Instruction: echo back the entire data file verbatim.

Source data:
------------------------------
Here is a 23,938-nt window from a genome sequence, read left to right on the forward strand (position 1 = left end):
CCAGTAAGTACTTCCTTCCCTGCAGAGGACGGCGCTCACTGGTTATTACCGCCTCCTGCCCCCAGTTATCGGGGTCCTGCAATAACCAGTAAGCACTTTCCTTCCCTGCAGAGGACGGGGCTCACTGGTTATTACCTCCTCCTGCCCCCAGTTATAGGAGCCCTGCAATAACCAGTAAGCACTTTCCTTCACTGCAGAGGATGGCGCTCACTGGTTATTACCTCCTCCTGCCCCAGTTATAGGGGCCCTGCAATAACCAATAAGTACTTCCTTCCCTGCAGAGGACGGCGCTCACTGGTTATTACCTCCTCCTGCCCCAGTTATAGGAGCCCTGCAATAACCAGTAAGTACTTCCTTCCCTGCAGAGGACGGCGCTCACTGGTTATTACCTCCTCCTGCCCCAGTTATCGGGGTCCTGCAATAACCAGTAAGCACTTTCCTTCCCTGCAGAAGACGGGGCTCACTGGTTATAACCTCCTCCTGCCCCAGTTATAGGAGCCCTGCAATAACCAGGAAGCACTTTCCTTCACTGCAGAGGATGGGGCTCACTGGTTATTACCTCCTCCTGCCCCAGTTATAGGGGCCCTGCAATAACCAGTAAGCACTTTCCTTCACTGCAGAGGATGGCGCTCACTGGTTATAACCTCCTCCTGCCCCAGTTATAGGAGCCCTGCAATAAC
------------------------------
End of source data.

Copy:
Here is a 23,938-nt window from a genome sequence, read left to right on the forward strand (position 1 = left end):
CCAGTAAGTACTTCCTTCCCTGCAGAGGACGGCGCTCACTGGTTATTACCGCCTCCTGCCCCCAGTTATCGGGGTCCTGCAATAACCAGTAAGCACTTTCCTTCCCTGCAGAGGACGGGGCTCACTGGTTATTACCTCCTCCTGCCCCCAGTTATAGGAGCCCTGCAATAACCAGTAAGCACTTTCCTTCACTGCAGAGGATGGCGCTCACTGGTTATTACCTCCTCCTGCCCCAGTTATAGGGGCCCTGCAATAACCAATAAGTACTTCCTTCCCTGCAGAGGACGGCGCTCACTGGTTATTACCTCCTCCTGCCCCAGTTATAGGAGCCCTGCAATAACCAGTAAGTACTTCCTTCCCTGCAGAGGACGGCGCTCACTGGTTATTACCTCCTCCTGCCCCAGTTATCGGGGTCCTGCAATAACCAGTAAGCACTTTCCTTCCCTGCAGAAGACGGGGCTCACTGGTTATAACCTCCTCCTGCCCCAGTTATAGGAGCCCTGCAATAACCAGGAAGCACTTTCCTTCACTGCAGAGGATGGGGCTCACTGGTTATTACCTCCTCCTGCCCCAGTTATAGGGGCCCTGCAATAACCAGTAAGCACTTTCCTTCACTGCAGAGGATGGCGCTCACTGGTTATAACCTCCTCCTGCCCCAGTTATAGGAGCCCTGCAATAAC